Excavation in ancient city keeps on giving

ZEYNEP ESRA İSTANBULLU
ISTANBUL
Published 30.06.2015 20:28
Updated 30.06.2015 20:31
Excavation in ancient city keeps on giving

Metropolis, which has been brought to the light of day thanks to the excavations that have been carried out since 1990, is located in the west of present-day Turkey between Yeniköy and Özbey villages in Torbalı Municipality. It is possible to see traces of early Neolithic as well as Classical, Hellenistic, Roman, Byzantine and Ottoman periods represented in the ancient city. Apart from the important buildings that formed the urban fabric of the ancient city life, 11,000 important archaeological findings, including ceramics, coins, glass, architectural pieces, figures, sculptures, artifacts made from bone and ivory, pithos and Hellenistic era artifacts made from metal and ceramics have been unearthed. The artifacts discovered at the archaeological site are being exhibited at the İzmir Archaeology Museum, İzmir History and Arts Museum and Ephesus Museum in Selçuk.

The archaeological findings unearthed in the ancient city of Metropolis, located in present-day western Turkey near Yeniköy village in Torbalı Municipality, over the last 25 years continue to shed light on its history. The excavations are supported by the Culture and Tourism Ministry, Directorate General of Cultural Assets and Museums and the Sabancı Foundation with contributions from Celal Bayar University, Metropolis Lovers Association (MESEDER) and Torbalı Municipality as well as various international and Turkish universities and the new excavation season will begin today under the stewardship of Associate Professor Serdar Aybek of the Department of Archaeology at Celal Bayar University.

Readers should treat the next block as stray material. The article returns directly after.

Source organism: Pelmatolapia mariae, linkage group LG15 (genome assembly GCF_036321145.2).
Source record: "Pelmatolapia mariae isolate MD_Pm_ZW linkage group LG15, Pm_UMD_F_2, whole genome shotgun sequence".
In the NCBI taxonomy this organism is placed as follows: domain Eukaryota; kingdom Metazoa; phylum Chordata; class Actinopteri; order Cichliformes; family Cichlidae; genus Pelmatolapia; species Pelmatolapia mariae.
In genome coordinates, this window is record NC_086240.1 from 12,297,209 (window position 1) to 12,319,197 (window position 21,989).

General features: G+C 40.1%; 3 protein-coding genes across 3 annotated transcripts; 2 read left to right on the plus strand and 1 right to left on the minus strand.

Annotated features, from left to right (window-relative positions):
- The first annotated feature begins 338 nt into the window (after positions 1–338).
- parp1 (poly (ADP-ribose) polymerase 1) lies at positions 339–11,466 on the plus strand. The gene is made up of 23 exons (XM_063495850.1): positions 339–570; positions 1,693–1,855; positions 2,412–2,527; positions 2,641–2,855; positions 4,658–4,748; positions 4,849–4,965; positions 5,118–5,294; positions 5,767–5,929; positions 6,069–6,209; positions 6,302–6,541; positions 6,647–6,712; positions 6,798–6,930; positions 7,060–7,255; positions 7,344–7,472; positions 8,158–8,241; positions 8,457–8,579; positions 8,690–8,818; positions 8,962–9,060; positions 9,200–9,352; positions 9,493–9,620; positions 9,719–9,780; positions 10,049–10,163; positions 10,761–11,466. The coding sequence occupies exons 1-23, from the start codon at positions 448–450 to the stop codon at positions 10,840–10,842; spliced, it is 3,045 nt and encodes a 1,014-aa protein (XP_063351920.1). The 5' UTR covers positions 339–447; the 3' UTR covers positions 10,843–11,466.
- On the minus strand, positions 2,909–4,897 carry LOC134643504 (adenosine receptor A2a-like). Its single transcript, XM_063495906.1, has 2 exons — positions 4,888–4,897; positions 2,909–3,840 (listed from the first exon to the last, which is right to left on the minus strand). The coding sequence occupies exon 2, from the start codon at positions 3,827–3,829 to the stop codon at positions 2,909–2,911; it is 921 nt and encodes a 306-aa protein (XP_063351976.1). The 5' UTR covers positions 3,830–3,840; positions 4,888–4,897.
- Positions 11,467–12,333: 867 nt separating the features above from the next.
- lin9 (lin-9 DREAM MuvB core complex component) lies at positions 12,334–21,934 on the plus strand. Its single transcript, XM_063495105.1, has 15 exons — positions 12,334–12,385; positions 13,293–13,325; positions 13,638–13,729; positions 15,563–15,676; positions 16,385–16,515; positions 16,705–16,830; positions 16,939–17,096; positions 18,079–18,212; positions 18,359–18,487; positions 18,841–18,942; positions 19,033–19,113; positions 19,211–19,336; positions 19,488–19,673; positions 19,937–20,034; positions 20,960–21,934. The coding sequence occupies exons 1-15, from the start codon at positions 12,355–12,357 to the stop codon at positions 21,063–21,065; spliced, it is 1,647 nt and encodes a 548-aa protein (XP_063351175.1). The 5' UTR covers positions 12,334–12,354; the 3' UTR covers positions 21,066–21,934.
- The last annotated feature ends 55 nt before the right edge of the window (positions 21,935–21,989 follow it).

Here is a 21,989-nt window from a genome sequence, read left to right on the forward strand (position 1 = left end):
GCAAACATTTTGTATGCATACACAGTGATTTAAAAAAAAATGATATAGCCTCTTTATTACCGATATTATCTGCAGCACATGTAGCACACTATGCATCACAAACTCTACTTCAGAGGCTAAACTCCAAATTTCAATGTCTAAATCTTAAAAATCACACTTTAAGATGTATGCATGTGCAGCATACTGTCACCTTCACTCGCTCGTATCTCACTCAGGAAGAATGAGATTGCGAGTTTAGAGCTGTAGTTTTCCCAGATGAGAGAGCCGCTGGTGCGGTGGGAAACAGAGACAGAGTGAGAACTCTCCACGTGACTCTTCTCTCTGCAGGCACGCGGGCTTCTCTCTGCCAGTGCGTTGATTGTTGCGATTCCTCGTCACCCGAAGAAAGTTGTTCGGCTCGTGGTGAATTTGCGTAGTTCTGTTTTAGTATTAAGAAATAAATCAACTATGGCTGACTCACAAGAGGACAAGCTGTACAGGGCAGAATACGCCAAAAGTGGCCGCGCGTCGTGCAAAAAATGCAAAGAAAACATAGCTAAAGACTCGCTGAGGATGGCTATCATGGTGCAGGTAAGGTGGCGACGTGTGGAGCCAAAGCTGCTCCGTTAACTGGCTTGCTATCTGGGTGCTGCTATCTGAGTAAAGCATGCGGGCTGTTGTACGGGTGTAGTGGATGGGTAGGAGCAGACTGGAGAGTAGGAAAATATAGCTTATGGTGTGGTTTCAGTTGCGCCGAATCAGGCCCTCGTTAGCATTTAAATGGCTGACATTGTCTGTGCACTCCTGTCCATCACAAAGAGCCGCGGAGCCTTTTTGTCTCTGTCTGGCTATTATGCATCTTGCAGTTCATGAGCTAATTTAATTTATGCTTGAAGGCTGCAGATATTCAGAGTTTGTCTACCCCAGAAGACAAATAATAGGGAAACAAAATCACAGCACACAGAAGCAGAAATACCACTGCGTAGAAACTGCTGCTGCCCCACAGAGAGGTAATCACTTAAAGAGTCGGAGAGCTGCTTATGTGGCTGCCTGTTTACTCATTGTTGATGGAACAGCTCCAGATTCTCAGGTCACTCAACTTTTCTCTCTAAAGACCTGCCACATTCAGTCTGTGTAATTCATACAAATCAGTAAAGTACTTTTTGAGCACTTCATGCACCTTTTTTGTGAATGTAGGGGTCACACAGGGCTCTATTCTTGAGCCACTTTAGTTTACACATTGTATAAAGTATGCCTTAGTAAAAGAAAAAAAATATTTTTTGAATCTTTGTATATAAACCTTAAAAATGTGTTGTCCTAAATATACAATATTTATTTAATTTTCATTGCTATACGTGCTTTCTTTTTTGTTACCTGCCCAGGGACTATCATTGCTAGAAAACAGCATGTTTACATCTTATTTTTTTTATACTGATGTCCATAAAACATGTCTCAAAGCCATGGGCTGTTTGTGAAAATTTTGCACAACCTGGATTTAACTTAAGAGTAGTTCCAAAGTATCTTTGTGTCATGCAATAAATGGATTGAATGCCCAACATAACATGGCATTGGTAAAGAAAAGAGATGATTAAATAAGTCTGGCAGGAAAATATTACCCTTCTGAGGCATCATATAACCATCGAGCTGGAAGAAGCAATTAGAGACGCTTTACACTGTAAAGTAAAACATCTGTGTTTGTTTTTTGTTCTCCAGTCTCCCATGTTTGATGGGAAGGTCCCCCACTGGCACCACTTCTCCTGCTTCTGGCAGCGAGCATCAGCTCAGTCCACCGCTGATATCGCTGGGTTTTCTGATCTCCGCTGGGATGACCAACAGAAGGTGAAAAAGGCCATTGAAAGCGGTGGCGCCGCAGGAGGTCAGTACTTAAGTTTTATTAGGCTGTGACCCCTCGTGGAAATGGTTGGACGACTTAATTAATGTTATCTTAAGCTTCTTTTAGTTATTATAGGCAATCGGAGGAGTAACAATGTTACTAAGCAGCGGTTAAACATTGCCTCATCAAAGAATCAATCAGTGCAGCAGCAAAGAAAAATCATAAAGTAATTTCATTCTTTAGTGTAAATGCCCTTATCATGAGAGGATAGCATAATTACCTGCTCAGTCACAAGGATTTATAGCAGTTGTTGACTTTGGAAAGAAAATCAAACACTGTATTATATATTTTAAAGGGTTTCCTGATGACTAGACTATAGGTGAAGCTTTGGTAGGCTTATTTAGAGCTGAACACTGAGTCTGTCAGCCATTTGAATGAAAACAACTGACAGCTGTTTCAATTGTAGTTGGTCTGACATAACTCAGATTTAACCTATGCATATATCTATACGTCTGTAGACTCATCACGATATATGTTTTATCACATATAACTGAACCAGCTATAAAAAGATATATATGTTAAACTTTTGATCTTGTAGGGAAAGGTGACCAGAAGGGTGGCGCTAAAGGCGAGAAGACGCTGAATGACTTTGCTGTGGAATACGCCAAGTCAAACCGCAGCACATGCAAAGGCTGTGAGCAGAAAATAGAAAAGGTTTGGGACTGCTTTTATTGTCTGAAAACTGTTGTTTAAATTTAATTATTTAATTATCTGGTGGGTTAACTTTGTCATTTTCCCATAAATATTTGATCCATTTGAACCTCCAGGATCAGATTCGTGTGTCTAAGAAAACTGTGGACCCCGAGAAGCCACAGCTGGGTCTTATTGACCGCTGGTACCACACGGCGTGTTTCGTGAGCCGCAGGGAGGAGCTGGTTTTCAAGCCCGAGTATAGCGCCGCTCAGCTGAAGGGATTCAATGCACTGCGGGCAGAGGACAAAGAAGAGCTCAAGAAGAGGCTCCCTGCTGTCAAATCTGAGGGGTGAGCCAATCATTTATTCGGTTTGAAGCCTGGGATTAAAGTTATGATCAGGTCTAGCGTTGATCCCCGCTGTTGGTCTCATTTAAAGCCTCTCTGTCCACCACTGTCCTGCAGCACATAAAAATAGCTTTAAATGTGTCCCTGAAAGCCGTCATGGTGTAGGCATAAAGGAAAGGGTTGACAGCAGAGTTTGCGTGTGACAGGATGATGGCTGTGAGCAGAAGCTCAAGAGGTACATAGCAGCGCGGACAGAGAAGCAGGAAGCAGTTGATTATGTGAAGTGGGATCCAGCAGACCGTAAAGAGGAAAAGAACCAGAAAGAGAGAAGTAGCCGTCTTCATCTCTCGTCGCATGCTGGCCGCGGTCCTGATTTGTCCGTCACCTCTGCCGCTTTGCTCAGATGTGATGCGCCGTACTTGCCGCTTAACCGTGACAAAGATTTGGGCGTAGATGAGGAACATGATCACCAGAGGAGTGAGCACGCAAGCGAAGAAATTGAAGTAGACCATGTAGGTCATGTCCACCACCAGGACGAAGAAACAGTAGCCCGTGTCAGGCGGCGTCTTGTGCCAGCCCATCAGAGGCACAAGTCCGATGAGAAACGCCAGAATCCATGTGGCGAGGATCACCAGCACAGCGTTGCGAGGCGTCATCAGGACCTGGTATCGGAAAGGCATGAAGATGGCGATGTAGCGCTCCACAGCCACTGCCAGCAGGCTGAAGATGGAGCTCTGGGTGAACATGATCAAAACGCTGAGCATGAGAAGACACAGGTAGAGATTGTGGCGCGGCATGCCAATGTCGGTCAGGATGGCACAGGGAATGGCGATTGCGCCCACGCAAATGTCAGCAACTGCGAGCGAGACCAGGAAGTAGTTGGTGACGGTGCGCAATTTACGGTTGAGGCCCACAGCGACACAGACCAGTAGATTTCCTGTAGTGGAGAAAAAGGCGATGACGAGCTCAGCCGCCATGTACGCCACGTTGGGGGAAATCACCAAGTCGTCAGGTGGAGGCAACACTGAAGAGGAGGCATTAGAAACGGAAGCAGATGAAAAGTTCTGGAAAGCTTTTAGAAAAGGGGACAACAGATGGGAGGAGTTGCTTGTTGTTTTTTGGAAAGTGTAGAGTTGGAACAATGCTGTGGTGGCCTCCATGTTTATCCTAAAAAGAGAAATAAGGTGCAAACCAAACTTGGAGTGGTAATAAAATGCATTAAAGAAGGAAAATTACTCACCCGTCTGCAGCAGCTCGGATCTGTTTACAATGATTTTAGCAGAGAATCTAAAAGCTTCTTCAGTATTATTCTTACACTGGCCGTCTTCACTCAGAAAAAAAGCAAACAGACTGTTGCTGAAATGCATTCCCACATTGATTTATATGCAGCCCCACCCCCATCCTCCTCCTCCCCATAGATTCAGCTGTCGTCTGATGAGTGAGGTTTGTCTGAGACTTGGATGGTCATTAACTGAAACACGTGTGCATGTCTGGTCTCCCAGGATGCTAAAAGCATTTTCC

During the excavations carried out in Metropolis, many exiting findings have been discovered and unearthed so far. The discoveries, such as a Hellenistic-era ancient theater, Roman-era public bath and the palaestra (ancient wrestling school) as well as a mosaics hall, peristyle hall, shops, public toilets and streets, which forms the ancient urban fabric, helped archaeologists and historians shed light on the social structure from 2,000 years ago. Beginning in 2008, the excavation of the Roman public bath palaestra complex is planned to be finalized by the end of this excavation season. Thanks to the rich and illuminating findings that the complex has been providing for seven years, the building is one of the most important structures in the archaeological site. Moreover, the building is considered one of the most authentic structures discovered in Anatolia for its architectural style and size. The mosaics, craftsmanship and rich decoration the building displays are distinctive features of the Roman era.

Aybek said they begin every excavation season with the same excitement and continued, "This is the 25th anniversary of the archaeological excavations in the ancient city of Metropolis. It is a great honor for us to unearth such an important building of the structure of the city."

In her statement on the issue, Sabancı Foundation General Manager Zerrin Koyunsağan said that archaeologists discover very important findings for the history of Anatolia every excavation season and went on, "Each piece unearthed for the last 25 years in the archaeological site created a stir among history lovers in both Turkey and the world and bring light to an important period of history. The Sabancı Foundation is happy and proud to contribute to the introduction of Anatolia's 2,500 years of history and culture to tourism." Apart from the cleaning work of the theater, which is one of the best-preserved theater ruins in Anatolia, archaeologists will continue excavation work in the city center and acropolis.

Share on Facebook Share on Twitter